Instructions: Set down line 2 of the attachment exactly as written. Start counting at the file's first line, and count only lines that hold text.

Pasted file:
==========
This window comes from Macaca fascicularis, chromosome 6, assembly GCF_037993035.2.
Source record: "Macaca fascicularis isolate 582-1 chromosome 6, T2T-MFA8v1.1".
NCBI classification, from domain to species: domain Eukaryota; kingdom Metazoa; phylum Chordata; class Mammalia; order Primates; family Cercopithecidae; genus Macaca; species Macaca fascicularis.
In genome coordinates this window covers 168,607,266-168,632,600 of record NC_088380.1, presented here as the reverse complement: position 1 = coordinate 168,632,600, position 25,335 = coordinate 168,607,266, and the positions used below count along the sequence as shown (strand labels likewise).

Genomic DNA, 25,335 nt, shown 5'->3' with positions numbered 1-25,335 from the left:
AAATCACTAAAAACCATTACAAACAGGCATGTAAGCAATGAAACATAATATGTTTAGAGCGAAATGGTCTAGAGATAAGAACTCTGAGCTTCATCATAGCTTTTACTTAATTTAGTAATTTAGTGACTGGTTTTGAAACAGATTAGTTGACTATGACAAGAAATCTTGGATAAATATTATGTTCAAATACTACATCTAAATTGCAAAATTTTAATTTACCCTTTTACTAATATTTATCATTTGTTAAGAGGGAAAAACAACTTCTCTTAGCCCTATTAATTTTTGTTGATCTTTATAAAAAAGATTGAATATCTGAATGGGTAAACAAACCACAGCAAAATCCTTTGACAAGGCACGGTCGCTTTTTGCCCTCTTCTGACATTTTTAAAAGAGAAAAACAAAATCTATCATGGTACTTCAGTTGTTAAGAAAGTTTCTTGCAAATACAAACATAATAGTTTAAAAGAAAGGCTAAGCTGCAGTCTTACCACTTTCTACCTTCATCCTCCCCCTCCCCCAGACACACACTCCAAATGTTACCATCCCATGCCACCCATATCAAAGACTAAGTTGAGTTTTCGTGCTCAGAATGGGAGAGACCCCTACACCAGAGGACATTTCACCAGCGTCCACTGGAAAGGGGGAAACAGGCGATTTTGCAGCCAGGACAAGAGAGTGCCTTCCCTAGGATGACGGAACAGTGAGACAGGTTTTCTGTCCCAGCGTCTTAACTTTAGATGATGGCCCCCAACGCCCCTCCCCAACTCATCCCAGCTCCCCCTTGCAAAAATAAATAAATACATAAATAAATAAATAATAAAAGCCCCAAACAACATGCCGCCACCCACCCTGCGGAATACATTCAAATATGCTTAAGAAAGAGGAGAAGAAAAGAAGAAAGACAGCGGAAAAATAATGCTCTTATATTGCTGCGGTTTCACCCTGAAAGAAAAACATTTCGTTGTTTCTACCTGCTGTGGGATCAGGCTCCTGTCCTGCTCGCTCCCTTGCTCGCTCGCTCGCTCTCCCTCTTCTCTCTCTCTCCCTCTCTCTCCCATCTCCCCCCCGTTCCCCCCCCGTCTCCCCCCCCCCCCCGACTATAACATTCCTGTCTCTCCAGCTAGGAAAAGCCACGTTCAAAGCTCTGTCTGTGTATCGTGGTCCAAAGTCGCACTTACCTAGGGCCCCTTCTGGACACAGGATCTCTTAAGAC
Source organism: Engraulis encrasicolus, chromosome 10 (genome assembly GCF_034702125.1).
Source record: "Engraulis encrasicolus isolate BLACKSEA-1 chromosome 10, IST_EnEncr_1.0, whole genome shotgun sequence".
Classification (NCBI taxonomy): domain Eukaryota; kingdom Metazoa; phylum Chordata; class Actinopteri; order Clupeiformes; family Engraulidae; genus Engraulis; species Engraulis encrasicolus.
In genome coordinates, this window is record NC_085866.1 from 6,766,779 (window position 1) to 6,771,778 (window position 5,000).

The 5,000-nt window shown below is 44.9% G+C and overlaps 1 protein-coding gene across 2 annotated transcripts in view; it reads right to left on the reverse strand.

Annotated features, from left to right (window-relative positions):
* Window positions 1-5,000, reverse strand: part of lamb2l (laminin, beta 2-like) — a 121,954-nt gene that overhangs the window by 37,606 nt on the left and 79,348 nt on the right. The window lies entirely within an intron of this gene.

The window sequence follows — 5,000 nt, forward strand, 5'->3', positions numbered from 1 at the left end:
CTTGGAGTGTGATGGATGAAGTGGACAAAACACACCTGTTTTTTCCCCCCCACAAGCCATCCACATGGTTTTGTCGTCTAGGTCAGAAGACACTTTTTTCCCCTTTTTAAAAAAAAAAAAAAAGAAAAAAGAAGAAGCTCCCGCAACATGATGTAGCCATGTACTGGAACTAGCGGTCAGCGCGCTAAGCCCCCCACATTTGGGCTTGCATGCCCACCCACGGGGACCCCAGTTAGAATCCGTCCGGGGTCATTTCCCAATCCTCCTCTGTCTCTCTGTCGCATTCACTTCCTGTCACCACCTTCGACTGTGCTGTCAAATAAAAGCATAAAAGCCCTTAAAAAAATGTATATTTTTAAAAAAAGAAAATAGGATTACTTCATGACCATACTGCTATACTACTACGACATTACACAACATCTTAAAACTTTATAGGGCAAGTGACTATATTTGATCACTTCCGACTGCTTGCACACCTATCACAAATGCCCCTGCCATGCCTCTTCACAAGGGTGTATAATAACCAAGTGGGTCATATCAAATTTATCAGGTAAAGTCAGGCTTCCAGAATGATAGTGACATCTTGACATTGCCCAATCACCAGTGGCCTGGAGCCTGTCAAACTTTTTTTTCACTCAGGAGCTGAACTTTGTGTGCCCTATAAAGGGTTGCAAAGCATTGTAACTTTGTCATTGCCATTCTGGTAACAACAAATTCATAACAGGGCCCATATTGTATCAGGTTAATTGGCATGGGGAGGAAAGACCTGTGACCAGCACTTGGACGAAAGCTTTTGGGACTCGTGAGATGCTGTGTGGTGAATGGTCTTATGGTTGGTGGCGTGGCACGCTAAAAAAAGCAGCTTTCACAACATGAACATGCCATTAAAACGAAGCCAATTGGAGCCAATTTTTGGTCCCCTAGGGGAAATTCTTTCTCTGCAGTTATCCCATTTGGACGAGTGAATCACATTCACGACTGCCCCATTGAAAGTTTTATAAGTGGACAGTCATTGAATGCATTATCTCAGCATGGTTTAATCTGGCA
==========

Source record: "Macaca fascicularis isolate 582-1 chromosome 6, T2T-MFA8v1.1".